McGee and Me Publishing

Christ-Centered Recovery Tools . . . and More!

Jack Watts has an A.B., from Georgia State University; an M.A., from Baylor University; and has completed everything except for his dissertation for a Ph.D. from Emory University. He has worked for nearly three decades in marketing, serving Christian ministries and publishers. Jack has five children and nine grandchildren.

 

Recovering from Religious Abuse: 11 Steps to Spiritual Freedom

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Recovering from Religious Abuse: 11 Steps to Spiritual Freedom

12.99

There is Nothing Like Recovering from Religious Abuse

I wrote Recovering from Religious Abuse because, until now, there has been nothing that addresses the problem, while also offering a solution for those victimized by it. Using an 11-step program, wounded Christians—those who have been used, abused, and discarded by self-righteous religious leaders—can reconnect with God in a healing, transforming way.

After being victimized, most wounded people lead half-lives, consumed with anger, bitterness, shame, and pain. They question whether the best years of their lives have already passed, hoping they haven’t but suspecting that they have. They are prone to depression and acting-out behavior, which includes over eating, over spending, alcoholism, drug addiction, pornography, promiscuity, and family dysfunction.

Recovering from Religious Abuse explains how the dynamics of religious abuse works but, more importantly, it details a method for the abused person to identify what has happened, while providing a way to achieve full recovery. The key is for the abused person to recognize that God still loves them just as much as ever and that they can once again experience love, joy, peace, patience, and serenity—not just occasionally but routinely.

If this has been your experience and you want to reconnect with God in a positive, meaningful way, you can. In a very short time—just ninety-one days—you can become stronger than you ever imagined possible, divesting yourself of the crippling chains that have imprisoned you since your abusive experience.

—Jack Watts

ISBN 978-1-4516-2632-2 Paperback

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Quite often we find that a religious abuse scandal has been splashed across the headlines. From the torment Elizabeth Smart endured during her capture by religious zealot Brian David Mitchell, to the allegations about Atlanta Bishop Eddie Long, it is no secret that religious abuse exists in the United States. However, there are many people who still internalize their abuse because it is a subject that religious leaders have historically refused to acknowledge. But even if the situation hasn’t made headlines, it doesn’t make it any less real or significant.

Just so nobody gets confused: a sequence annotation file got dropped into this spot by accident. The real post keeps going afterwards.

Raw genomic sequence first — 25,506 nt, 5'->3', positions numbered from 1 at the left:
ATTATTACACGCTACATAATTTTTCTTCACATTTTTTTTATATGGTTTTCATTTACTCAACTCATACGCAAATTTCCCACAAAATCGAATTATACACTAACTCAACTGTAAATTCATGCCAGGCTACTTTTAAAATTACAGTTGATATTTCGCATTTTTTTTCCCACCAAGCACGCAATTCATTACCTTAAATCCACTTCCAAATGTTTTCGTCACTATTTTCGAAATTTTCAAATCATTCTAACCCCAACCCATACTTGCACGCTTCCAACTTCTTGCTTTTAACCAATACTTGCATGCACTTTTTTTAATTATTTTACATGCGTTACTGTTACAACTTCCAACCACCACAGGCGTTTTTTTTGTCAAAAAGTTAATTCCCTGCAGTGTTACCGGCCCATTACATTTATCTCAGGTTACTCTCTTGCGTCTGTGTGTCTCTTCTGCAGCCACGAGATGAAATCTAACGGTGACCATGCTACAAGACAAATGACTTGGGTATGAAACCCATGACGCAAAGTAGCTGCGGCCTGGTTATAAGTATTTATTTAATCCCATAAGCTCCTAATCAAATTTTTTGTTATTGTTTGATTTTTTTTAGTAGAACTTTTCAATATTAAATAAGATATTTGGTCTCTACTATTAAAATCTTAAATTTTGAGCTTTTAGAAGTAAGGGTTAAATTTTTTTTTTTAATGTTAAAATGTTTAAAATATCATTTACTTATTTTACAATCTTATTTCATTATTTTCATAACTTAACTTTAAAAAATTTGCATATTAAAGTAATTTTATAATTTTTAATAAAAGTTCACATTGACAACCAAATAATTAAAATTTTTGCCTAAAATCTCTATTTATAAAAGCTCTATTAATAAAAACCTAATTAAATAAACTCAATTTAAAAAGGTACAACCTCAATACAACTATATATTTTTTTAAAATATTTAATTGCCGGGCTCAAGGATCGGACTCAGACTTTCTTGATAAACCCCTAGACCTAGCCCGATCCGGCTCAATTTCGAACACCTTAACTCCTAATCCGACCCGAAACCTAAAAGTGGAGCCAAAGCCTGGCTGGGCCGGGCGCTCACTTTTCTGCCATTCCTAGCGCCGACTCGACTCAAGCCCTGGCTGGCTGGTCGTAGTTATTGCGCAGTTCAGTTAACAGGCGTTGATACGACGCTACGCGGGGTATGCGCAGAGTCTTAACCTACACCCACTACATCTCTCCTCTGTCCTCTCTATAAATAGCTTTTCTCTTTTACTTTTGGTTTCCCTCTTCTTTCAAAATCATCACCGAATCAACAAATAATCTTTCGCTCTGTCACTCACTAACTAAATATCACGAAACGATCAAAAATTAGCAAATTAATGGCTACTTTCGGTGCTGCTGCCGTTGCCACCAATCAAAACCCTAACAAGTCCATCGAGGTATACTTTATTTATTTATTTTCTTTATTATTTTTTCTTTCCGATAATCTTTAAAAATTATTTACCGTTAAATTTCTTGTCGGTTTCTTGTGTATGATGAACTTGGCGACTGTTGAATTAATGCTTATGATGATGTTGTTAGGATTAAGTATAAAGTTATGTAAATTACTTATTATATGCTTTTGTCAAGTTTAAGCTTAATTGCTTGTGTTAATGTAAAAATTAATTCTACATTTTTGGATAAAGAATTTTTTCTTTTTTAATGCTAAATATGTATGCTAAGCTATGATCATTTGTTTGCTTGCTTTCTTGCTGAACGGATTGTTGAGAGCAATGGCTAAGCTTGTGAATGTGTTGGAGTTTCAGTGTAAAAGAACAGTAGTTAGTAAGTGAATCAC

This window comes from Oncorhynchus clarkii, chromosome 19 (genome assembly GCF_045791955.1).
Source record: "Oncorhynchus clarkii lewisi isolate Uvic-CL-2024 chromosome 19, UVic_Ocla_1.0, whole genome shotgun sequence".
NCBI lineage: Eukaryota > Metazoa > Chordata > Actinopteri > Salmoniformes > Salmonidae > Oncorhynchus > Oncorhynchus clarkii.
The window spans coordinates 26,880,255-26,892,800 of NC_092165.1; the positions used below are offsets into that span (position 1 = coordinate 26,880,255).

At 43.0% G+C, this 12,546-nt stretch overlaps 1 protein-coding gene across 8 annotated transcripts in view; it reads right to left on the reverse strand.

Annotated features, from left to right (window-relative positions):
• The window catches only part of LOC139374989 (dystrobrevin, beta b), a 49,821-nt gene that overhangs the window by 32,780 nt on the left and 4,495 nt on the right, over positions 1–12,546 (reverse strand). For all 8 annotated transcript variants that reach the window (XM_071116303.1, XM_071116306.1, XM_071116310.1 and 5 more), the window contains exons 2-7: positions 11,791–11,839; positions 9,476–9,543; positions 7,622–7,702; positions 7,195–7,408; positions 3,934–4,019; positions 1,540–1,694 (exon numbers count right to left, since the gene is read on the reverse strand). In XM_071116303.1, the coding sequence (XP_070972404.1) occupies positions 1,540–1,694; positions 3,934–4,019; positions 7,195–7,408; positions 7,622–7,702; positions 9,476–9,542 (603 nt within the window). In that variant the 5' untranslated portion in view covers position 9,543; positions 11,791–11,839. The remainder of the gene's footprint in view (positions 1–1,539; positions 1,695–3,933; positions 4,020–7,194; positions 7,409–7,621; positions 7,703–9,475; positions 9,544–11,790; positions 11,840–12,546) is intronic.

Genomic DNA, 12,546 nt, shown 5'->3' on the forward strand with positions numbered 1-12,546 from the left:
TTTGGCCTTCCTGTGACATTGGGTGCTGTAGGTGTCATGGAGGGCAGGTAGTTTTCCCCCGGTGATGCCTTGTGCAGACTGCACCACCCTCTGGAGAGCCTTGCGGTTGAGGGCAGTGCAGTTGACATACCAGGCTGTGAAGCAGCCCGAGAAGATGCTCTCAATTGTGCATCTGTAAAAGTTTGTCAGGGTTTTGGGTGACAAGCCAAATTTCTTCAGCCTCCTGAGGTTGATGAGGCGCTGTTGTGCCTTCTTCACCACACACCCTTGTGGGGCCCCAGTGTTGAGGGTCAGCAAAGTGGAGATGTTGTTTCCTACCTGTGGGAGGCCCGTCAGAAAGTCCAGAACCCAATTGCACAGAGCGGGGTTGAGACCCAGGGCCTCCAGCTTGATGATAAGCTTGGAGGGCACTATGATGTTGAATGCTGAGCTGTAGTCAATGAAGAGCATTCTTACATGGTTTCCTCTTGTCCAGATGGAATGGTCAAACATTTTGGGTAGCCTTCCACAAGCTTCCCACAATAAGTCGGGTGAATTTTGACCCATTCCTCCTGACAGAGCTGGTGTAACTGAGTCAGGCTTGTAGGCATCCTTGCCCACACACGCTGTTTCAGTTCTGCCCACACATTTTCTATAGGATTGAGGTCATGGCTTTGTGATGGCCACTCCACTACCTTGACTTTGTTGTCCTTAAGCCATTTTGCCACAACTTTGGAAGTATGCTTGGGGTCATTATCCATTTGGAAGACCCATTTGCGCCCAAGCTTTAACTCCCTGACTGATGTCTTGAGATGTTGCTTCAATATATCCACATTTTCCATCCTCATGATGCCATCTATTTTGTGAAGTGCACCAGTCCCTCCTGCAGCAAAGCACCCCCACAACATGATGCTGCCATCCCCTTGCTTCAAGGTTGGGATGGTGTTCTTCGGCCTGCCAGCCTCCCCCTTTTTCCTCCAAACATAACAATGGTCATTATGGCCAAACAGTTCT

As Jack Watts proclaims in his new book, Recovering from Religious Abuse (Howard Books, February 2011), “Even if you consider your abuse to be minor, it still needs to be addressed.”

After being the victim of religious abuse himself and recognizing that millions of people have been wounded by religion, Watts has created a much needed recovery program in Recovering from Religious Abuse. Addressing those hurt by others in the church—psychologically, financially, or emotionally—Watts offers help for coming to terms with abuse, while also reconnecting with God in a rich, healing way—a way that restores purpose and meaning to life.

As a child and a young man, the author experienced multiple expressions of religious abuse, which led to self-destructive behaviors that nearly ruined his life. Through programs such as AA and the support of loving Christians, he has made significant progress toward recovery. However, Watts found that the particular effects of religious abuse needed a program far beyond what he had experienced, which led him to the creation of this 11-step program leading to spiritual freedom.

In Recovering from Religious Abuse, Watts provides a practical 11-step recovery program separated by weeks and days to include daily readings, prayer, journaling guidance, and Scriptures for reflection—all of which guide readers through a journey of understanding, healing, and lasting recovery. Topics include:

• Progress, not perfection

• Becoming who you really are

• The negative power of self-pity

• Repairing your relationship with God

• The purpose behind the pain

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